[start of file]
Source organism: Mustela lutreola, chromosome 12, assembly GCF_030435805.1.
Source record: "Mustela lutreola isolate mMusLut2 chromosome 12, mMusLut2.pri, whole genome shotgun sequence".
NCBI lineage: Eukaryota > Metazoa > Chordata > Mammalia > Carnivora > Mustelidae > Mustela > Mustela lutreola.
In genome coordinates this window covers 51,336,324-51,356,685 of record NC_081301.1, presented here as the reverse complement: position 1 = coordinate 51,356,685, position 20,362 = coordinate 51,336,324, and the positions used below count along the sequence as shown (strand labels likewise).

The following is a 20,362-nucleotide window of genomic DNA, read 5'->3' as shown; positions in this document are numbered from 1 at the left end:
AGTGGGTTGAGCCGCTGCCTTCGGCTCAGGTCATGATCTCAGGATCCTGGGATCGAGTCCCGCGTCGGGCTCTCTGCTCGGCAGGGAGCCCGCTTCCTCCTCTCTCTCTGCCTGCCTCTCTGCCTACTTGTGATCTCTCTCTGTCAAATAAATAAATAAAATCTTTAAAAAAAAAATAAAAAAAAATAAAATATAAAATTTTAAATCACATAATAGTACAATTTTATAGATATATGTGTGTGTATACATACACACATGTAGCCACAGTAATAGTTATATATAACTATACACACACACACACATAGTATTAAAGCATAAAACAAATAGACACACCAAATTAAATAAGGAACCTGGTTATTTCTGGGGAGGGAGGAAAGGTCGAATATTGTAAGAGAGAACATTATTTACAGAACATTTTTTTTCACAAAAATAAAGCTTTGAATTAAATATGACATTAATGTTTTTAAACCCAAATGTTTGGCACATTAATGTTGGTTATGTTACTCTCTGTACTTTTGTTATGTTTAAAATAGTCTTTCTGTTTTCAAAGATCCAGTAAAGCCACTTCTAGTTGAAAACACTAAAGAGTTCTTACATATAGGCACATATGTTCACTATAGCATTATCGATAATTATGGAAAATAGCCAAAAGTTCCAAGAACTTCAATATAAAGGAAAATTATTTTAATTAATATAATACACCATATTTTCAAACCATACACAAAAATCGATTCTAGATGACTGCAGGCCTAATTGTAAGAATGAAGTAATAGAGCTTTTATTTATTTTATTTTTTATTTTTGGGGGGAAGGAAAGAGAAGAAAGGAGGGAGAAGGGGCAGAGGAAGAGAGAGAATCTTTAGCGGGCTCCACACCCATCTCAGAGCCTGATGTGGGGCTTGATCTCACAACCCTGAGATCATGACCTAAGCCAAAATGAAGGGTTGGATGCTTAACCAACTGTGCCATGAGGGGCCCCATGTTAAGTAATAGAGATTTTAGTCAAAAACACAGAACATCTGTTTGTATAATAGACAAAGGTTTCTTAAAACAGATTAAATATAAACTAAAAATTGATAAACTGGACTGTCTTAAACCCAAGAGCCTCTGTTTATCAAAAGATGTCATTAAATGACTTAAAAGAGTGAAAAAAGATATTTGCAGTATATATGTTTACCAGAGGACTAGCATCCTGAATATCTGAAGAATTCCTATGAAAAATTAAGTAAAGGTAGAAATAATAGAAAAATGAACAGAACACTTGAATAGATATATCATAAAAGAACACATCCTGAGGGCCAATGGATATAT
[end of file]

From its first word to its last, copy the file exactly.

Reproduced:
Source organism: Mustela lutreola, chromosome 12, assembly GCF_030435805.1.
Source record: "Mustela lutreola isolate mMusLut2 chromosome 12, mMusLut2.pri, whole genome shotgun sequence".
NCBI lineage: Eukaryota > Metazoa > Chordata > Mammalia > Carnivora > Mustelidae > Mustela > Mustela lutreola.
In genome coordinates this window covers 51,336,324-51,356,685 of record NC_081301.1, presented here as the reverse complement: position 1 = coordinate 51,356,685, position 20,362 = coordinate 51,336,324, and the positions used below count along the sequence as shown (strand labels likewise).

The following is a 20,362-nucleotide window of genomic DNA, read 5'->3' as shown; positions in this document are numbered from 1 at the left end:
AGTGGGTTGAGCCGCTGCCTTCGGCTCAGGTCATGATCTCAGGATCCTGGGATCGAGTCCCGCGTCGGGCTCTCTGCTCGGCAGGGAGCCCGCTTCCTCCTCTCTCTCTGCCTGCCTCTCTGCCTACTTGTGATCTCTCTCTGTCAAATAAATAAATAAAATCTTTAAAAAAAAAATAAAAAAAAATAAAATATAAAATTTTAAATCACATAATAGTACAATTTTATAGATATATGTGTGTGTATACATACACACATGTAGCCACAGTAATAGTTATATATAACTATACACACACACACACATAGTATTAAAGCATAAAACAAATAGACACACCAAATTAAATAAGGAACCTGGTTATTTCTGGGGAGGGAGGAAAGGTCGAATATTGTAAGAGAGAACATTATTTACAGAACATTTTTTTTCACAAAAATAAAGCTTTGAATTAAATATGACATTAATGTTTTTAAACCCAAATGTTTGGCACATTAATGTTGGTTATGTTACTCTCTGTACTTTTGTTATGTTTAAAATAGTCTTTCTGTTTTCAAAGATCCAGTAAAGCCACTTCTAGTTGAAAACACTAAAGAGTTCTTACATATAGGCACATATGTTCACTATAGCATTATCGATAATTATGGAAAATAGCCAAAAGTTCCAAGAACTTCAATATAAAGGAAAATTATTTTAATTAATATAATACACCATATTTTCAAACCATACACAAAAATCGATTCTAGATGACTGCAGGCCTAATTGTAAGAATGAAGTAATAGAGCTTTTATTTATTTTATTTTTTATTTTTGGGGGGAAGGAAAGAGAAGAAAGGAGGGAGAAGGGGCAGAGGAAGAGAGAGAATCTTTAGCGGGCTCCACACCCATCTCAGAGCCTGATGTGGGGCTTGATCTCACAACCCTGAGATCATGACCTAAGCCAAAATGAAGGGTTGGATGCTTAACCAACTGTGCCATGAGGGGCCCCATGTTAAGTAATAGAGATTTTAGTCAAAAACACAGAACATCTGTTTGTATAATAGACAAAGGTTTCTTAAAACAGATTAAATATAAACTAAAAATTGATAAACTGGACTGTCTTAAACCCAAGAGCCTCTGTTTATCAAAAGATGTCATTAAATGACTTAAAAGAGTGAAAAAAGATATTTGCAGTATATATGTTTACCAGAGGACTAGCATCCTGAATATCTGAAGAATTCCTATGAAAAATTAAGTAAAGGTAGAAATAATAGAAAAATGAACAGAACACTTGAATAGATATATCATAAAAGAACACATCCTGAGGGCCAATGGATATAT